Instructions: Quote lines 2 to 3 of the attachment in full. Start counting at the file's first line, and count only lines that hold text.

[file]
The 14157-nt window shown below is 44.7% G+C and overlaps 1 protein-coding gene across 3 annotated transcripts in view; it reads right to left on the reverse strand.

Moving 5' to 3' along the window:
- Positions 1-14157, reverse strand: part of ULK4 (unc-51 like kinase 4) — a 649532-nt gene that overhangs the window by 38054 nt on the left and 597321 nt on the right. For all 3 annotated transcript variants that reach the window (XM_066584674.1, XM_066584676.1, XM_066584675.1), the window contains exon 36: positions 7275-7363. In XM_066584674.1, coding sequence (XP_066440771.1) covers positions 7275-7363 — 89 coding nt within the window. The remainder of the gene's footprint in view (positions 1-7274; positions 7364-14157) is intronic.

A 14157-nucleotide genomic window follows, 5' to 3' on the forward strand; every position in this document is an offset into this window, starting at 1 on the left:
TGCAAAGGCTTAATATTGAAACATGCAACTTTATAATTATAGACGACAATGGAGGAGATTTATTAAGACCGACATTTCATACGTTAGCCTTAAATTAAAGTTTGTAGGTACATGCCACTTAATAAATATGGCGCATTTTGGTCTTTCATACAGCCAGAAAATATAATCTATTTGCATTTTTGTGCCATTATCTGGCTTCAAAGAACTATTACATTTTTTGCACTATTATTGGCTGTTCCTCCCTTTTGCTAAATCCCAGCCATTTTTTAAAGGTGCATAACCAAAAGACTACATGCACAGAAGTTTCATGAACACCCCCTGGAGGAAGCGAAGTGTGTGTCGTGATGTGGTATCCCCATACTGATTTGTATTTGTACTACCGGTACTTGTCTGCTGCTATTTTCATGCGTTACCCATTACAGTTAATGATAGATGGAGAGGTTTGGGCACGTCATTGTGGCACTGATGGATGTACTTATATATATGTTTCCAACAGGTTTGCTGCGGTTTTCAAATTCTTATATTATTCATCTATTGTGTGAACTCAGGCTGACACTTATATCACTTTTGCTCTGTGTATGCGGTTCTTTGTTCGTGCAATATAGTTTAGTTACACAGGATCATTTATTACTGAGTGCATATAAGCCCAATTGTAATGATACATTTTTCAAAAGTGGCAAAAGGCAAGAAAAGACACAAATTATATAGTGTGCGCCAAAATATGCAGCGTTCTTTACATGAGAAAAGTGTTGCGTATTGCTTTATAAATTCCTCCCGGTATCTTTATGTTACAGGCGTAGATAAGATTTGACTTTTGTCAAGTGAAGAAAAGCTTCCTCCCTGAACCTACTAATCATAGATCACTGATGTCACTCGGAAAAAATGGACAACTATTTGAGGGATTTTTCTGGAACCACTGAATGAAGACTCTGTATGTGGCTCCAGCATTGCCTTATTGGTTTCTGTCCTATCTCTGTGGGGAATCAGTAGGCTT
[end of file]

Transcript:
Moving 5' to 3' along the window:
- Positions 1-14157, reverse strand: part of ULK4 (unc-51 like kinase 4) — a 649532-nt gene that overhangs the window by 38054 nt on the left and 597321 nt on the right. For all 3 annotated transcript variants that reach the window (XM_066584674.1, XM_066584676.1, XM_066584675.1), the window contains exon 36: positions 7275-7363. In XM_066584674.1, coding sequence (XP_066440771.1) covers positions 7275-7363 — 89 coding nt within the window. The remainder of the gene's footprint in view (positions 1-7274; positions 7364-14157) is intronic.